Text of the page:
A Volcano Will Erupt In California

Volcano Eruption

Believe it or not, but California is not just the land of earthquakes—it is also the land of volcanoes. According to experts from the U.S. Geological Survey, California will see another volcanic eruption in the future. None of California's volcanoes are currently active. However, an eruption will happen. It might not happen within the lifetime of anyone who is presently living on Earth, but it will happen.

The last time a volcanic eruption occurred was more than 100 years ago. The eruption occurred in Lassen Volcanic National Park.

In the state of California, there are seven volcanoes that could possibly erupt. These volcanoes include Mt. Shasta, Medicine Lake Volcano, Salton Buttes, Coso Volcanic Fields, Long Valley Volcanic Region and Lassen Volcanic National Park. In Contra Costa County, there is a mountain called Mt. Diablo. Mt. Diablo was created by a volcano, though the volcano is now considered to be dead.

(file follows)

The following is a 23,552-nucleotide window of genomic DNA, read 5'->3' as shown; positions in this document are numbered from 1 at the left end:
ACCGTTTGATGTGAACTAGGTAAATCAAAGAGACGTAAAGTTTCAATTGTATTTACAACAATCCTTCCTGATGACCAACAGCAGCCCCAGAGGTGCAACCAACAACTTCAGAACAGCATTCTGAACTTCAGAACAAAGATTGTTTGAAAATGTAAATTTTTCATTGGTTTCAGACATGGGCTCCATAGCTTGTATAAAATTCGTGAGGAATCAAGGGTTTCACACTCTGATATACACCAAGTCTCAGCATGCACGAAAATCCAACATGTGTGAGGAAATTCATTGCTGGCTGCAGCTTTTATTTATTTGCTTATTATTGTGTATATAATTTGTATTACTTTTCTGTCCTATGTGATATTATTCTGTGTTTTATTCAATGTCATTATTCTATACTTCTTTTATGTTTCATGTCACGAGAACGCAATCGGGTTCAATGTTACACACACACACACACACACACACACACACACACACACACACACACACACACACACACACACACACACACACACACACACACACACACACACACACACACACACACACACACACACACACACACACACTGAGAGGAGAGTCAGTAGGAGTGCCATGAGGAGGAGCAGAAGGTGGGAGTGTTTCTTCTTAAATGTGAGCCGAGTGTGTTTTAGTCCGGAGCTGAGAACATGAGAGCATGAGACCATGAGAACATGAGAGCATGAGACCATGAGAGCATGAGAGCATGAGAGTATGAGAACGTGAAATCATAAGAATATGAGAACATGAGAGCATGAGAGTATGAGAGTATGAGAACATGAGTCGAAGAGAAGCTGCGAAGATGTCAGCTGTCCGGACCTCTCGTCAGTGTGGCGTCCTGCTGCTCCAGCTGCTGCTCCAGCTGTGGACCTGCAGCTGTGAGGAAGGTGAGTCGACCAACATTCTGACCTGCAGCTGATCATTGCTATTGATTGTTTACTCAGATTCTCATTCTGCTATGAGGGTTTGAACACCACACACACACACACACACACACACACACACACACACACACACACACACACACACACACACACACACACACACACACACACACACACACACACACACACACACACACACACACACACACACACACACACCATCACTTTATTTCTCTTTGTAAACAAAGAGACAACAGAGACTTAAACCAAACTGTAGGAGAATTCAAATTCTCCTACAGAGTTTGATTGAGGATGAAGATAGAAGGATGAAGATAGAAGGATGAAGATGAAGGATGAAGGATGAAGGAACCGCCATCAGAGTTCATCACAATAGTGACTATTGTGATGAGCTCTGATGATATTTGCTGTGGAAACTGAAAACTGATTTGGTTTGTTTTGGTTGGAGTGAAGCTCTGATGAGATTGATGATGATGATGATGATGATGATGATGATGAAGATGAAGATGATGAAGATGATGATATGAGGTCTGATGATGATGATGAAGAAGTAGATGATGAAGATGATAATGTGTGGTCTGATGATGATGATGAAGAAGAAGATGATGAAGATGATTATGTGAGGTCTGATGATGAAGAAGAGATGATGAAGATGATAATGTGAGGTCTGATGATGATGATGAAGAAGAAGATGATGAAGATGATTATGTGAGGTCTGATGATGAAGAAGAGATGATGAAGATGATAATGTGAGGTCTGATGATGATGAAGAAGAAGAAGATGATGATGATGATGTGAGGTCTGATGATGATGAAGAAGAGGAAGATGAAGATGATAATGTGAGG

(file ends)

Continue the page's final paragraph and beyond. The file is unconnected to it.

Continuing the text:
The experts at the U.S. Geological Survey have found that out of the seven volcanoes, a number of them have erupted in the same fashion as the one that has recently erupted in Hawaii. However, these volcanoes also have the potential to erupt in a very dangerous, explosive manner—like Mt. St. Helens.

Questions about volcanoes in California have been more prevalent since the beginning of Kilauea Volcano's eruption in Hawaii. Kilauea started to erupt last week and is still erupting, spewing out endless streams of slow-moving lava. What is even more scary and unusual is the fact that random fissures are constantly opening up in the ground, spewing slow-moving lava in random places like in the middle of neighborhoods. Experts are now saying that there is a possibility of a serious explosion happening.

California is not only due for a volcanic eruption—it is also due for a big earthquake. The northern part of the state is due to suffer from a big earthquake generated by the Juan de Fuca fault. There is also the San Andreas Fault that runs from Northern California to Southern California. Along the way, there are a bunch of other, more minor faults that also have to potential to cause a lot of damage.

California's serious earthquake and volcano risks exist due to the fact that the state exists on the Pacific Ring of Fire, and its western edge borders the Pacific tectonic plate.